While Butler stresses the importance of personal emotional bonds and the conditions of embodiment, Jacques Derrida’s engagement with Levinas tries to mitigate the violence and inequality that seems to be implied in Levinas’s concept of otherness (see Derrida 1997). In Levinas’s language the other is not only before the self, it also persecutes and accuses the self. Derrida seeks to reinterpret this relationship in terms of ‘welcoming’. The scene of address in Levinas is pre-ontological, which means it is set outside of, or prior to, the notion of time and space. This makes it possible to understand address and response as simultaneous – that that is, not in terms of an overbearing, threatening other who is there before the self and thus places the self in a purely reactive position. Moreover, the interweaving of the ontological and the pre-ontological also signifies the moment of address and response as, in a certain sense, ongoing, or an interruption of temporal linearity. The ‘I’ receives or welcomes the other at the same time as it is addressed by the other – it comes into existence (and remains as ‘coming into existence’) as an ‘I’ through this very act of invitation. Address, response and constitution of the subject cannot be thought as temporally distinct, separate phases. To understand ‘self’ and ‘other’ as interrelated positions that need each other for their very existence makes the scene of encounter one of reciprocity. In this understanding, the self comes into being by simultaneously occupying the site of the other and welcoming the other into its space. By mutually overstepping their boundaries, the positions of self and other are established as non-sovereign, as depending on their relationality. One does not start from a pre-given substantial identity that would constitute the basis for a capacity to welcome, but the welcoming of the other, hospitality itself, comes to define and constitute the subject. The subject is this openness to the other.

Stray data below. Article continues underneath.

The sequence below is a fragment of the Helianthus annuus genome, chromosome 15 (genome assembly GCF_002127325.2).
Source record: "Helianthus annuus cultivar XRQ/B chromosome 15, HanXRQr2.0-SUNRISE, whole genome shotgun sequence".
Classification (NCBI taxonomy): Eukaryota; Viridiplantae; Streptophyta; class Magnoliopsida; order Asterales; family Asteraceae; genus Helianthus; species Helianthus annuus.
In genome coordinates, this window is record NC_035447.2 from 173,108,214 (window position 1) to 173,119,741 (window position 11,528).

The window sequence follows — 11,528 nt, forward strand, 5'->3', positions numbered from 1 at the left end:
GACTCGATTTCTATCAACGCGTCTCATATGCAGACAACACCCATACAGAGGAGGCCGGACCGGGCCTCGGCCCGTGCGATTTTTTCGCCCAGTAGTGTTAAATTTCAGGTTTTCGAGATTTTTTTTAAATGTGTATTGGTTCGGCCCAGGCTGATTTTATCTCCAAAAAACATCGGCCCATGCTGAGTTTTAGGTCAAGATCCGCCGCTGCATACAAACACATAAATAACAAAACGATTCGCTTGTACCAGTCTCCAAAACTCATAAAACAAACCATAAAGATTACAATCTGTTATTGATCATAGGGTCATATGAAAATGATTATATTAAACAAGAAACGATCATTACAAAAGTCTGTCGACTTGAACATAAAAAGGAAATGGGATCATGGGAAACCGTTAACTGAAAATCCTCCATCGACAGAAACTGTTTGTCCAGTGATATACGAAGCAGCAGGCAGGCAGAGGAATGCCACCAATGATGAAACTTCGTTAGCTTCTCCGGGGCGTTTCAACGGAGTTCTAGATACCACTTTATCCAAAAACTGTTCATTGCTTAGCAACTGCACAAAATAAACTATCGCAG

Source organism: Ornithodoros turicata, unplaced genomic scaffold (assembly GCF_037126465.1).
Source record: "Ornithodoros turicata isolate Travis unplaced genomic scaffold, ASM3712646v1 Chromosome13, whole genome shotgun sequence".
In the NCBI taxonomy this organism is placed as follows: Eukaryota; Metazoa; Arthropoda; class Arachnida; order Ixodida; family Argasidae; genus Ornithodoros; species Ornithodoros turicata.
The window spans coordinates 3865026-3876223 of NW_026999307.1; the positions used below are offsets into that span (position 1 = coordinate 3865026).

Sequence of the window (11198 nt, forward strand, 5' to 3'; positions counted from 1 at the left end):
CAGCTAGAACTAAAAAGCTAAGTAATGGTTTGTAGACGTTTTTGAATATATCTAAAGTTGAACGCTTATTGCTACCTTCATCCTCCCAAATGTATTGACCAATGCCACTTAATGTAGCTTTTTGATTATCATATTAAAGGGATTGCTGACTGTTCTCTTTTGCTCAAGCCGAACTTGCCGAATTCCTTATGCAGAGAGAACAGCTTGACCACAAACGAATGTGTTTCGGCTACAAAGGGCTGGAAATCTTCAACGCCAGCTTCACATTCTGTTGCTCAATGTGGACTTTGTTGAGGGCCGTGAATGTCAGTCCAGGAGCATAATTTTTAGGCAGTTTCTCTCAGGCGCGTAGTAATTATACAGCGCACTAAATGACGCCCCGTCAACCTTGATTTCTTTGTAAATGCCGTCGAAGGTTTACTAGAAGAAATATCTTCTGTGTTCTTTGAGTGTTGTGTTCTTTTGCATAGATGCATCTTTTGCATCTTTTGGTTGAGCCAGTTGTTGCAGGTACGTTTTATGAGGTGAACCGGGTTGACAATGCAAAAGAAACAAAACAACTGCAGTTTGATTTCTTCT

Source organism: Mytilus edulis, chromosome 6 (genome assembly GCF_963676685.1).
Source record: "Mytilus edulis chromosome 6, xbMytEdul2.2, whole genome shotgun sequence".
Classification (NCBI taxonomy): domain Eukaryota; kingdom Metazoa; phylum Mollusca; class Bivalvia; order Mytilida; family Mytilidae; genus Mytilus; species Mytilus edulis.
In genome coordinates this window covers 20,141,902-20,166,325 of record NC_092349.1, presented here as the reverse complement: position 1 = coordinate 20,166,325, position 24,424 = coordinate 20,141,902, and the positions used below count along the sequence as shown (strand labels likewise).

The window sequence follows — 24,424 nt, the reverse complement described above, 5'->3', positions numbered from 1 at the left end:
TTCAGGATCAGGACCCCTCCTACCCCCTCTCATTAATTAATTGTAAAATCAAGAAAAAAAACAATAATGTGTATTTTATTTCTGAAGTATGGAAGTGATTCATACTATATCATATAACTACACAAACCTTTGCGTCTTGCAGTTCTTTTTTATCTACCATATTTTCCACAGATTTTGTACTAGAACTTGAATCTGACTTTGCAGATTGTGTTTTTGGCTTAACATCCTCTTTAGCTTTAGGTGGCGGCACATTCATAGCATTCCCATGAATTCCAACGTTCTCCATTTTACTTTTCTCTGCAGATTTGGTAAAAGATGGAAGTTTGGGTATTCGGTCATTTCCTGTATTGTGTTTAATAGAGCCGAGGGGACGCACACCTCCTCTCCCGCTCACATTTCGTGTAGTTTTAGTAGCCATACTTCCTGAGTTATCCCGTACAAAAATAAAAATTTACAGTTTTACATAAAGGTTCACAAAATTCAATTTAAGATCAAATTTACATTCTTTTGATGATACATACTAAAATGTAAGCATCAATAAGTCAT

The spatial connotations the term ‘welcoming’ implies, however, opens up a question regarding inhabitation and belonging. We might object that the notion of welcoming presupposes a sovereign subject that inhabits a ‘place of its own’ that belongs to the subject and from which it originates. Only when the subject possesses such a space, could it welcome the other into it (in the sense that I need a home to welcome a stranger as a guest into my house). Indeed, when Derrida discusses this notion of welcoming a guest into one’s home he appears to set limits to the idea of unconditional welcoming. Derrida warns against a situation where, when the host relinquishes his or her sense of ‘being a master in one’s own home’ the relationship between host and guest turns hostile. Then “[a]nyone who encroaches on my ‘at home’, on my ipseity, on my power of hospitality, on my sovereignty as host, I start to regard as an undesirable foreigner, and virtually as an enemy.” (Derrida / Dufourmantelle 2000: 53–55, my emphasis). Derrida is thus clear in noting that relinquishing one’s sense of sovereignty is a difficult feat and linked to the acceptance of heightened vulnerability. To avoid the perceived danger brought by the outsider or other the host needs to establish conditions on, or laws of, hospitality. This introduces a seemingly irresolvable tension between laws that condition hospitality and the unconditional demand for welcoming. Unconditional hospitality appears impossible if it is not bound by formulated laws that limit access to one’s ‘home’ and bind the guest to certain rules he or she has to obey during the stay. However, conditioning that which is supposed to be unconditional threatens to undermine and deprave it. These two schemes, therefore, are simultaneously antinomic and inseparable.